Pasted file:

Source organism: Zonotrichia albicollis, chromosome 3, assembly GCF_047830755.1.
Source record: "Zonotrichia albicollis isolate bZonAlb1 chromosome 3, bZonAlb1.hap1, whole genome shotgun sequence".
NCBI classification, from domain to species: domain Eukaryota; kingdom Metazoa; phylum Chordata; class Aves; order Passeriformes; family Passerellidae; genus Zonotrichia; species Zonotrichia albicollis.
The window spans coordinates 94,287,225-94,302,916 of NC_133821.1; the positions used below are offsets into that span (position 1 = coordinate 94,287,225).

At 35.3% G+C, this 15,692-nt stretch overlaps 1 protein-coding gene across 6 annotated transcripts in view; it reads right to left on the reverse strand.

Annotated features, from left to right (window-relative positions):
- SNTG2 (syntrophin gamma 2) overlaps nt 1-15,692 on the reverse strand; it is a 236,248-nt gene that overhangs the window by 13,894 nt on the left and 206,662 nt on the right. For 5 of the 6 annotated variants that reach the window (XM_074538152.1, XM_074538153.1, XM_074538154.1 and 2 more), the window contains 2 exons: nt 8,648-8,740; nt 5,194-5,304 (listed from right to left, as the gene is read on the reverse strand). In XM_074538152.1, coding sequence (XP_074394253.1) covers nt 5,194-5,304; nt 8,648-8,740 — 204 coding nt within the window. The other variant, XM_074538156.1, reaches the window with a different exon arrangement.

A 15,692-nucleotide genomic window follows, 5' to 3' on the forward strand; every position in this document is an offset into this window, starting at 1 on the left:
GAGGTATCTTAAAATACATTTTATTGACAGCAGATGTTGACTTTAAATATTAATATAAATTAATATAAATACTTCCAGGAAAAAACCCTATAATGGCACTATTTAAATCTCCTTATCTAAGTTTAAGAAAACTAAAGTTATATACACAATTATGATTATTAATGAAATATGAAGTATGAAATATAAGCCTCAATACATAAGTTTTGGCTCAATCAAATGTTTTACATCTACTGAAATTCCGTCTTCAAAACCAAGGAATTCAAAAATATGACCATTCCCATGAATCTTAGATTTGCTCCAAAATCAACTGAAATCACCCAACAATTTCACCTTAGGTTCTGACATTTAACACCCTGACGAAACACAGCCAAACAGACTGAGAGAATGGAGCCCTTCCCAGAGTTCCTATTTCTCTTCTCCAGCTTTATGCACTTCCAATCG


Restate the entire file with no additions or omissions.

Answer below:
Source organism: Zonotrichia albicollis, chromosome 3, assembly GCF_047830755.1.
Source record: "Zonotrichia albicollis isolate bZonAlb1 chromosome 3, bZonAlb1.hap1, whole genome shotgun sequence".
NCBI classification, from domain to species: domain Eukaryota; kingdom Metazoa; phylum Chordata; class Aves; order Passeriformes; family Passerellidae; genus Zonotrichia; species Zonotrichia albicollis.
The window spans coordinates 94,287,225-94,302,916 of NC_133821.1; the positions used below are offsets into that span (position 1 = coordinate 94,287,225).

At 35.3% G+C, this 15,692-nt stretch overlaps 1 protein-coding gene across 6 annotated transcripts in view; it reads right to left on the reverse strand.

Annotated features, from left to right (window-relative positions):
- SNTG2 (syntrophin gamma 2) overlaps nt 1-15,692 on the reverse strand; it is a 236,248-nt gene that overhangs the window by 13,894 nt on the left and 206,662 nt on the right. For 5 of the 6 annotated variants that reach the window (XM_074538152.1, XM_074538153.1, XM_074538154.1 and 2 more), the window contains 2 exons: nt 8,648-8,740; nt 5,194-5,304 (listed from right to left, as the gene is read on the reverse strand). In XM_074538152.1, coding sequence (XP_074394253.1) covers nt 5,194-5,304; nt 8,648-8,740 — 204 coding nt within the window. The other variant, XM_074538156.1, reaches the window with a different exon arrangement.

A 15,692-nucleotide genomic window follows, 5' to 3' on the forward strand; every position in this document is an offset into this window, starting at 1 on the left:
GAGGTATCTTAAAATACATTTTATTGACAGCAGATGTTGACTTTAAATATTAATATAAATTAATATAAATACTTCCAGGAAAAAACCCTATAATGGCACTATTTAAATCTCCTTATCTAAGTTTAAGAAAACTAAAGTTATATACACAATTATGATTATTAATGAAATATGAAGTATGAAATATAAGCCTCAATACATAAGTTTTGGCTCAATCAAATGTTTTACATCTACTGAAATTCCGTCTTCAAAACCAAGGAATTCAAAAATATGACCATTCCCATGAATCTTAGATTTGCTCCAAAATCAACTGAAATCACCCAACAATTTCACCTTAGGTTCTGACATTTAACACCCTGACGAAACACAGCCAAACAGACTGAGAGAATGGAGCCCTTCCCAGAGTTCCTATTTCTCTTCTCCAGCTTTATGCACTTCCAATCG